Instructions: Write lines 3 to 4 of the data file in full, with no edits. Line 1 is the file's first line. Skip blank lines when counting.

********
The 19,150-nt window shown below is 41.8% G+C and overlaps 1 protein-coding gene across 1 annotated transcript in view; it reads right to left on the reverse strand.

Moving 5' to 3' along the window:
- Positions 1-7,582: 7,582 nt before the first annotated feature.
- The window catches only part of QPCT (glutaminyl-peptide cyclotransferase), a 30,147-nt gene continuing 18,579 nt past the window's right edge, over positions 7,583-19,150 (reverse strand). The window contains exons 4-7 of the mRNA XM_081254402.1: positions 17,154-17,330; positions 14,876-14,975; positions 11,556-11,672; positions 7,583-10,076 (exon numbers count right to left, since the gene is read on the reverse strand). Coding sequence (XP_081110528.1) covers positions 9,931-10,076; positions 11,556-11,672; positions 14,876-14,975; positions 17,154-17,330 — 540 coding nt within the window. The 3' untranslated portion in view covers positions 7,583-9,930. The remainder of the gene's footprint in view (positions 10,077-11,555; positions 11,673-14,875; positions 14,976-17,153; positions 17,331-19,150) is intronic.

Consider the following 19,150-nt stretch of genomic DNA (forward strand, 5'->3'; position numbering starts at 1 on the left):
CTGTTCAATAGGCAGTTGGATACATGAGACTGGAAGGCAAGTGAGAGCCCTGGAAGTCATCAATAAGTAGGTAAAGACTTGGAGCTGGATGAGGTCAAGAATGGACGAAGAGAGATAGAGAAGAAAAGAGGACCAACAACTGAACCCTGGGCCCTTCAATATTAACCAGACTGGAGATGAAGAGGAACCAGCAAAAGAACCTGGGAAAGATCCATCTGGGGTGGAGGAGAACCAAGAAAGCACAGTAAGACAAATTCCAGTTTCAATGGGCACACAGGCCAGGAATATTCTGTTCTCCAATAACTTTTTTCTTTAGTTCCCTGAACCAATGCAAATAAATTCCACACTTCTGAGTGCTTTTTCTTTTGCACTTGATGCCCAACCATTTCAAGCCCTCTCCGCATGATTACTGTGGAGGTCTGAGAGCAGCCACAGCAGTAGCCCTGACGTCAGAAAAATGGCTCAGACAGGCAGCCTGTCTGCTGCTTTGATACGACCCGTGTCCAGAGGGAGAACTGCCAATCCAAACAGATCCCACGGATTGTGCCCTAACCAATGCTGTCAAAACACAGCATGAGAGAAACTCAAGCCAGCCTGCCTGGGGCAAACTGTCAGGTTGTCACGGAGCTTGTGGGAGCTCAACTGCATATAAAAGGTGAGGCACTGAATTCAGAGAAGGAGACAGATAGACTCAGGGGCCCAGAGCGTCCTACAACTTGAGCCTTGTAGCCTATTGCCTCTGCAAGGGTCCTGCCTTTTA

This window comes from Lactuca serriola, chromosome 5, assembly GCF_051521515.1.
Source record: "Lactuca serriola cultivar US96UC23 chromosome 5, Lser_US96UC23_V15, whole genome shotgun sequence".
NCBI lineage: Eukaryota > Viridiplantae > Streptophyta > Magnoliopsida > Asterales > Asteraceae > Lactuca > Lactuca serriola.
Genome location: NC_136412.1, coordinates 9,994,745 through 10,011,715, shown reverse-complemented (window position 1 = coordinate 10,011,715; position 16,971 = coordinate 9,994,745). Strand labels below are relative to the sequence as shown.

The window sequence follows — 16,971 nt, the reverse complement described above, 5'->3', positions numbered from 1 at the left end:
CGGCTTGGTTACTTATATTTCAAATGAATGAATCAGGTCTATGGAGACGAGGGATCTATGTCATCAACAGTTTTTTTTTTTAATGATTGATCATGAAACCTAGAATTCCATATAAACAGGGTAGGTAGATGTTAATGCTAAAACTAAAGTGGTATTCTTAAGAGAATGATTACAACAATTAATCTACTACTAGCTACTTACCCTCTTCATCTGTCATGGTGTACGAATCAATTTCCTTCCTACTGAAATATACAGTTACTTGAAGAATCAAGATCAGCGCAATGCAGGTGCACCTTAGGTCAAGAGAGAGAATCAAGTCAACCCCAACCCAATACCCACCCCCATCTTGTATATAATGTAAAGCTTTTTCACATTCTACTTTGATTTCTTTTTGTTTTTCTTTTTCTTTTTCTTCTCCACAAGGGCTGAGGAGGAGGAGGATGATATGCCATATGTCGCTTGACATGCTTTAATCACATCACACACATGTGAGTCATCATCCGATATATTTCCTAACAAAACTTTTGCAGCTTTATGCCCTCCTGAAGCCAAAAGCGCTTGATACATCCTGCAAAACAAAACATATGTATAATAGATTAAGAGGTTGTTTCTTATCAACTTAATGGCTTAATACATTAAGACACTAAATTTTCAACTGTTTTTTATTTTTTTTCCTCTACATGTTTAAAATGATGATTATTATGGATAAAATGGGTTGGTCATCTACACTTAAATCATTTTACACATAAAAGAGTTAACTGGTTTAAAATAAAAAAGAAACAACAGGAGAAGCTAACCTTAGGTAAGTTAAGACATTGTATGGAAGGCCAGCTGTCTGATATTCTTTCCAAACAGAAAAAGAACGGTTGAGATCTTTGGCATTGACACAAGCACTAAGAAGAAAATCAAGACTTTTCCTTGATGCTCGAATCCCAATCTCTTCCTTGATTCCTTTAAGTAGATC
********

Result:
- Positions 1-7,582: 7,582 nt before the first annotated feature.
- The window catches only part of QPCT (glutaminyl-peptide cyclotransferase), a 30,147-nt gene continuing 18,579 nt past the window's right edge, over positions 7,583-19,150 (reverse strand). The window contains exons 4-7 of the mRNA XM_081254402.1: positions 17,154-17,330; positions 14,876-14,975; positions 11,556-11,672; positions 7,583-10,076 (exon numbers count right to left, since the gene is read on the reverse strand). Coding sequence (XP_081110528.1) covers positions 9,931-10,076; positions 11,556-11,672; positions 14,876-14,975; positions 17,154-17,330 — 540 coding nt within the window. The 3' untranslated portion in view covers positions 7,583-9,930. The remainder of the gene's footprint in view (positions 10,077-11,555; positions 11,673-14,875; positions 14,976-17,153; positions 17,331-19,150) is intronic.